Insurance agent Alan Katz responds on his blog to my recent post about the need for an affordability standard in the context of an individual mandate. In my comments, I did mistakenly lump him in with the Governor and some insurers, who have publicly taken a hard-line “no exemptions” position. Unfortunately, they don’t have blogs I can link to like Mr. Katz does. He concurs that there’s needs to be a “safety valve” for consumers–as well as in other parts of the reform package. We agree. Now only if we can get the Governor there. I hope that this article by the AP’s Laura Kurtzman on the individual mandate and affordability helps. Health Access California promotes quality, affordable health care […] Read More

Crash test…

Today’s LA Times includes a reminder that an individual mandate doesn’t create universal coverage: The Department of Insurance is unsure exactly how many of California’s 23.2million licensed drivers don’t buy insurance. Estimates range from a low of 3.2million to a high of 5.7 million. That’s a 13-25% uninsurance rate. Let’s remember that auto insurance is far smaller amount of money than a health insurance policy. On the other hand, for those who make the analogy, let’s also remember that you don’t need to get auto insurance for your car… you just need to get it for those you crash into. Health Access California promotes quality, affordable health care for all Californians.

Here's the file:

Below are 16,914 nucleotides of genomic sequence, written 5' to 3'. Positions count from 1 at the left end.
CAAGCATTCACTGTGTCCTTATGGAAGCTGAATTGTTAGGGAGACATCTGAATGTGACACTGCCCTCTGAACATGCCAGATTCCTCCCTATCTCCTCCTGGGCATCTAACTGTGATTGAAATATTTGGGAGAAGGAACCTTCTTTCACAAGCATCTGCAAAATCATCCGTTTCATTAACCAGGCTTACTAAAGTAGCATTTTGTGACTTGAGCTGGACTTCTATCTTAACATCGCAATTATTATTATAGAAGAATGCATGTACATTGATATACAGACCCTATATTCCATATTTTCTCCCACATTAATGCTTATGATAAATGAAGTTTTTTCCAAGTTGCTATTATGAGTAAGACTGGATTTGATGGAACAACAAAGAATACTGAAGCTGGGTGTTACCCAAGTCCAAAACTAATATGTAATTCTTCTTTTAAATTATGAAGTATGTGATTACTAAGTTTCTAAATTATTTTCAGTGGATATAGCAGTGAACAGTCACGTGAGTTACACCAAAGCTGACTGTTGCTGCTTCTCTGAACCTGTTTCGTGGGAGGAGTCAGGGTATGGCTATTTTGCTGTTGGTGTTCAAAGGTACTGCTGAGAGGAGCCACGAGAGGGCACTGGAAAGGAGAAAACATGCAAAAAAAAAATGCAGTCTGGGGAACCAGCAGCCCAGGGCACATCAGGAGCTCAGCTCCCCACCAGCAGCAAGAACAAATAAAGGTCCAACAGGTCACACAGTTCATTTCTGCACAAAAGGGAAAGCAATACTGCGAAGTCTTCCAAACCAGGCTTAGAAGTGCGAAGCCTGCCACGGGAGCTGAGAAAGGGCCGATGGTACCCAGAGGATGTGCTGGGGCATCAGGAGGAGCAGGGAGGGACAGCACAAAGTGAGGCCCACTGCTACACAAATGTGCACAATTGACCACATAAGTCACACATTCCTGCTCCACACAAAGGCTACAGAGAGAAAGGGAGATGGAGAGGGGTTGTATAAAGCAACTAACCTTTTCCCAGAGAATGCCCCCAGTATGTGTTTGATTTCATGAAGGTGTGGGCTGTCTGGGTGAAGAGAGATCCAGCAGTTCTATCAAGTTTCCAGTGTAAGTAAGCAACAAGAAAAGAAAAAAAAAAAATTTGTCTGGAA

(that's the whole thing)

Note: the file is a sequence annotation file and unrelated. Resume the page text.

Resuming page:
Getting educated from the Commonwealth…

So I have a love/hate relationship with Massachusetts. I am a Bronxite who roots for the Yankees, and I’m beside myself that the Red Sox are up 3-0 in the World Series. (Go Rockies!) But I have fond memories goingt to college at Amherst, and loved the formal close of our Commencement, with the banging of a large staff and the pronouncement: “God save the Commonwealth of Massachusetts.” On health policy, I was happy that Massachusetts helped focus attention on state reforms for expanding coverage, although I remind folks that California was one percentage point away a few years earlier, in 2003, with SB2 and Prop 72. On the actual reform plan, it’s not our place to support or oppose […] Read More